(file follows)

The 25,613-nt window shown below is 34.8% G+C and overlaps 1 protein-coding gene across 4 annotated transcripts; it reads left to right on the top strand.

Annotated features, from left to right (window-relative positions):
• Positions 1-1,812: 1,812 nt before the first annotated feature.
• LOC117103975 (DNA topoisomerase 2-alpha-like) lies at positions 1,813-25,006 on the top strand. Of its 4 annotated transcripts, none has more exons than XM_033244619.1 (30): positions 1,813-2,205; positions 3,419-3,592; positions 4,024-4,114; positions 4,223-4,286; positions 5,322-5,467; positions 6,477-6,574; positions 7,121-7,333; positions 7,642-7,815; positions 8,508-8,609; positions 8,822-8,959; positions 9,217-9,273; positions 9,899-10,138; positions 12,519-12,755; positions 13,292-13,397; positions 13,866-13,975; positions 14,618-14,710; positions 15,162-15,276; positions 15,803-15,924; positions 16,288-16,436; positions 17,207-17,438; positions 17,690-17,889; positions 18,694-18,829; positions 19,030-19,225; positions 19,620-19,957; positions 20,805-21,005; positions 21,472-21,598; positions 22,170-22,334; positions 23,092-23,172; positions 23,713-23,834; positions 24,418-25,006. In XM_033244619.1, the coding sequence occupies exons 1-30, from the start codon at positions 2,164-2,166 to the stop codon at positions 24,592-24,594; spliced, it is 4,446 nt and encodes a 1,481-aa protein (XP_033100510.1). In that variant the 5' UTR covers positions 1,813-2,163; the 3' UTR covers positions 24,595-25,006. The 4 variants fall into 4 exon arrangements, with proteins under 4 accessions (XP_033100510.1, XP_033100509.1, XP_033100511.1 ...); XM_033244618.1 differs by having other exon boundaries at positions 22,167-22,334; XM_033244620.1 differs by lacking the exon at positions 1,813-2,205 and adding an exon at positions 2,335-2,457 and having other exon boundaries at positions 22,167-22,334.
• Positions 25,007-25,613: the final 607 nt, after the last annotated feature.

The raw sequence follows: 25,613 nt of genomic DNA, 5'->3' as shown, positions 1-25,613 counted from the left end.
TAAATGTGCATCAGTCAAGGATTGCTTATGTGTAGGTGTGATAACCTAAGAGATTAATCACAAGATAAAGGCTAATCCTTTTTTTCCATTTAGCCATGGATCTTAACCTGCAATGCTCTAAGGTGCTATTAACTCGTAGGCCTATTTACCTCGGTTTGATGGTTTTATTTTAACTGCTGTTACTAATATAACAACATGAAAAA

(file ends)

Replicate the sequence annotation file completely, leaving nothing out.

The 25,613-nt window shown below is 34.8% G+C and overlaps 1 protein-coding gene across 4 annotated transcripts; it reads left to right on the top strand.

Annotated features, from left to right (window-relative positions):
• Positions 1-1,812: 1,812 nt before the first annotated feature.
• LOC117103975 (DNA topoisomerase 2-alpha-like) lies at positions 1,813-25,006 on the top strand. Of its 4 annotated transcripts, none has more exons than XM_033244619.1 (30): positions 1,813-2,205; positions 3,419-3,592; positions 4,024-4,114; positions 4,223-4,286; positions 5,322-5,467; positions 6,477-6,574; positions 7,121-7,333; positions 7,642-7,815; positions 8,508-8,609; positions 8,822-8,959; positions 9,217-9,273; positions 9,899-10,138; positions 12,519-12,755; positions 13,292-13,397; positions 13,866-13,975; positions 14,618-14,710; positions 15,162-15,276; positions 15,803-15,924; positions 16,288-16,436; positions 17,207-17,438; positions 17,690-17,889; positions 18,694-18,829; positions 19,030-19,225; positions 19,620-19,957; positions 20,805-21,005; positions 21,472-21,598; positions 22,170-22,334; positions 23,092-23,172; positions 23,713-23,834; positions 24,418-25,006. In XM_033244619.1, the coding sequence occupies exons 1-30, from the start codon at positions 2,164-2,166 to the stop codon at positions 24,592-24,594; spliced, it is 4,446 nt and encodes a 1,481-aa protein (XP_033100510.1). In that variant the 5' UTR covers positions 1,813-2,163; the 3' UTR covers positions 24,595-25,006. The 4 variants fall into 4 exon arrangements, with proteins under 4 accessions (XP_033100510.1, XP_033100509.1, XP_033100511.1 ...); XM_033244618.1 differs by having other exon boundaries at positions 22,167-22,334; XM_033244620.1 differs by lacking the exon at positions 1,813-2,205 and adding an exon at positions 2,335-2,457 and having other exon boundaries at positions 22,167-22,334.
• Positions 25,007-25,613: the final 607 nt, after the last annotated feature.

The raw sequence follows: 25,613 nt of genomic DNA, 5'->3' as shown, positions 1-25,613 counted from the left end.
TAAATGTGCATCAGTCAAGGATTGCTTATGTGTAGGTGTGATAACCTAAGAGATTAATCACAAGATAAAGGCTAATCCTTTTTTTCCATTTAGCCATGGATCTTAACCTGCAATGCTCTAAGGTGCTATTAACTCGTAGGCCTATTTACCTCGGTTTGATGGTTTTATTTTAACTGCTGTTACTAATATAACAACATGAAAAA